April 24, 2017

Lighted vs. Lit

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The hardboiled detective lighted the mysterious lady's cigarette? Or he lit it? Her face lighted up? Or her face lit up? Here's how to choose.

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April 17, 2017

What's an Acronym?

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According to some dictionaries, an acronym is exactly what you think it is. According to one very influential dictionary, it's not. Spoiler alert: If you pronounce the initials as a single word, like NAFTA, this dictionary says it's an acronym. If you pronounce each letter individually, like FBI, it's not.

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April 10, 2017

"Both" Before Multiple Nouns

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Both passengers were fine. 

Nothing wrong with that. But what about: Both passengers and the crew were fine.

Does that mean that there were only two passengers? Or might there be multiple passengers and "both" just meant to indicate passengers and the crew alike were fine? Something to think about when you use "both" before multiple nouns. If the first noun is plural, "both" can only confuse.

 

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April 3, 2017

Less vs. Fewer

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The less-vs.-fewer debate is less about right and wrong than most people believe. Still, published writing follows a standard that says to keep them separate.

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March 27, 2017

Forgo vs. Forego

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Any copy editor can tell you that not many writers know the difference between "forgo" and "forego." The one without an e is usually the one you want. It means to do without. The one with an e is less common. It means to go before. Here's the full story.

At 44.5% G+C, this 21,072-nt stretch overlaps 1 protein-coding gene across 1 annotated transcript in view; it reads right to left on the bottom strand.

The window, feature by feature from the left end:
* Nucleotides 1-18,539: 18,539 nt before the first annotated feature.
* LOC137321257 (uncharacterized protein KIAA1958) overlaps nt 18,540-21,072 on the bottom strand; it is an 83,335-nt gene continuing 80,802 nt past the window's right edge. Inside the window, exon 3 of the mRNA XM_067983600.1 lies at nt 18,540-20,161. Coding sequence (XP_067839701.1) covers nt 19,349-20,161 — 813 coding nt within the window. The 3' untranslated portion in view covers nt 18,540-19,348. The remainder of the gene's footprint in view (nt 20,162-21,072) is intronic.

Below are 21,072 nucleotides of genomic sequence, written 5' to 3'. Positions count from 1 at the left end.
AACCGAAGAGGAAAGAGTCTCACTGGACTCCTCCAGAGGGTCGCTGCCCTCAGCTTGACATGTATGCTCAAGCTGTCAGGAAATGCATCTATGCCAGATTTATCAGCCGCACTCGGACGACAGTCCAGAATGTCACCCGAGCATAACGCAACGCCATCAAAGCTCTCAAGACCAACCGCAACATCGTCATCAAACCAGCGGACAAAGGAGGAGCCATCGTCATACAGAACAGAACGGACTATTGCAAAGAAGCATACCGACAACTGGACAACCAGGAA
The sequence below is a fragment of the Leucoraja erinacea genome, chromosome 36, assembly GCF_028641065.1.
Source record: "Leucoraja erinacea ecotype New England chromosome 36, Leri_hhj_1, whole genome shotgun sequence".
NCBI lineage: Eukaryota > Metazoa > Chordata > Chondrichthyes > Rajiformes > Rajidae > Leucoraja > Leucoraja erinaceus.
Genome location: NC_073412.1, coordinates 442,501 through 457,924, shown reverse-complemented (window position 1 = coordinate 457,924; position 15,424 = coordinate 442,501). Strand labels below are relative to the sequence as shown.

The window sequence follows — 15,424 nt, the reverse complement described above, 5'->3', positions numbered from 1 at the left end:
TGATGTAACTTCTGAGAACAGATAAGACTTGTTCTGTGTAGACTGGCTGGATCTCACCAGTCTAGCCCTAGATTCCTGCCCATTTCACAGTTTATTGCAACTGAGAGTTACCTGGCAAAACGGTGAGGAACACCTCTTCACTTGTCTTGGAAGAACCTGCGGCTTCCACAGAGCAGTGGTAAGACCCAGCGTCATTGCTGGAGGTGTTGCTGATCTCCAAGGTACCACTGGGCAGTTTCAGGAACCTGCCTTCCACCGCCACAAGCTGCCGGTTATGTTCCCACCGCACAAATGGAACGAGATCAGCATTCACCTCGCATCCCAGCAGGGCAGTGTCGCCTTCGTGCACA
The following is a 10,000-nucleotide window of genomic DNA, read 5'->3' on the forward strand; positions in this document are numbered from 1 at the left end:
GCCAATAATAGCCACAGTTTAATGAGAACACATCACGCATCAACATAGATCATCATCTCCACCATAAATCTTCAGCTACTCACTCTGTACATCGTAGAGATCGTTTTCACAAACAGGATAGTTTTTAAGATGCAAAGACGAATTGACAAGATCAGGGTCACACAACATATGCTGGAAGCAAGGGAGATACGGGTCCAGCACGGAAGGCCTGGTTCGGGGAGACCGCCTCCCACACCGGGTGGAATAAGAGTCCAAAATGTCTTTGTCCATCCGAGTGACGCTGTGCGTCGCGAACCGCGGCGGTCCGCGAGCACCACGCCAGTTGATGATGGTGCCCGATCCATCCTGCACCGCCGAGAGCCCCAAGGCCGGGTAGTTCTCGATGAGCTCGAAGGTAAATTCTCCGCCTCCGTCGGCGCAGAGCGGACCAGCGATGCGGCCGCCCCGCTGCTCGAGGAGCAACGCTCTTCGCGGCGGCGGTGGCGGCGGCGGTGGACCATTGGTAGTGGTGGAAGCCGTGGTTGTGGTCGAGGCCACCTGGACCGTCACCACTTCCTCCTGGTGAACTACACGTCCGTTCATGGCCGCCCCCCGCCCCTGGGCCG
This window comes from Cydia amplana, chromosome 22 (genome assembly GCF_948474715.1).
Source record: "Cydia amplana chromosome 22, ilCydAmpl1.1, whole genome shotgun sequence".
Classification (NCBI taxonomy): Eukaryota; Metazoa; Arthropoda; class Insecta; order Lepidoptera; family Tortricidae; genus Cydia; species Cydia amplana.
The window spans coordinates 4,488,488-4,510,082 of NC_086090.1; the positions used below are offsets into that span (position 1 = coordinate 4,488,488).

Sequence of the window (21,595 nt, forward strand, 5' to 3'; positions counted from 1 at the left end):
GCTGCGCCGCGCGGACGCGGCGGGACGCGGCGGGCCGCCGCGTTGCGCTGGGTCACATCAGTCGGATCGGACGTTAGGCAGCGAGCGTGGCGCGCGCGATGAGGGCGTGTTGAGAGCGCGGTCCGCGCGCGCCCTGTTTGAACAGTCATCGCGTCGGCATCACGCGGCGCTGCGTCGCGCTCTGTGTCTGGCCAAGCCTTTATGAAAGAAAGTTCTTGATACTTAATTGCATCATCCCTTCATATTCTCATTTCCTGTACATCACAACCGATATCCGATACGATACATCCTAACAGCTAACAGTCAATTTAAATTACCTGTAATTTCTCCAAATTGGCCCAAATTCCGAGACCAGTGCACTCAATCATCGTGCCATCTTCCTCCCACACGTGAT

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March 20, 2017

Done vs. Finished

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Remember how when you were through eating you used to say "I'm done" then your mom would swiftly chime in that, "No. You're finished." With apologies to your mom, that's just not so.

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March 13, 2017

Anxious vs. Eager

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Their definitions overlap. But their different connotations can give your writing more power.

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March 6, 2017

What Does Biweekly Mean? How About Bimonthly?

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We often use "biweekly" to mean once every two weeks, but "bimonthly" often means twice a month? Here's a look at the most confusing prefix in the English language.

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February 27, 2017

Flyer vs. Flier

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When do you use "flier" and when is "flyer" the correct choice? The answer's a bit up in the air. #PunShame

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February 20, 2017

Trooper vs. Trouper

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A quick reminder to keep these two words straight.

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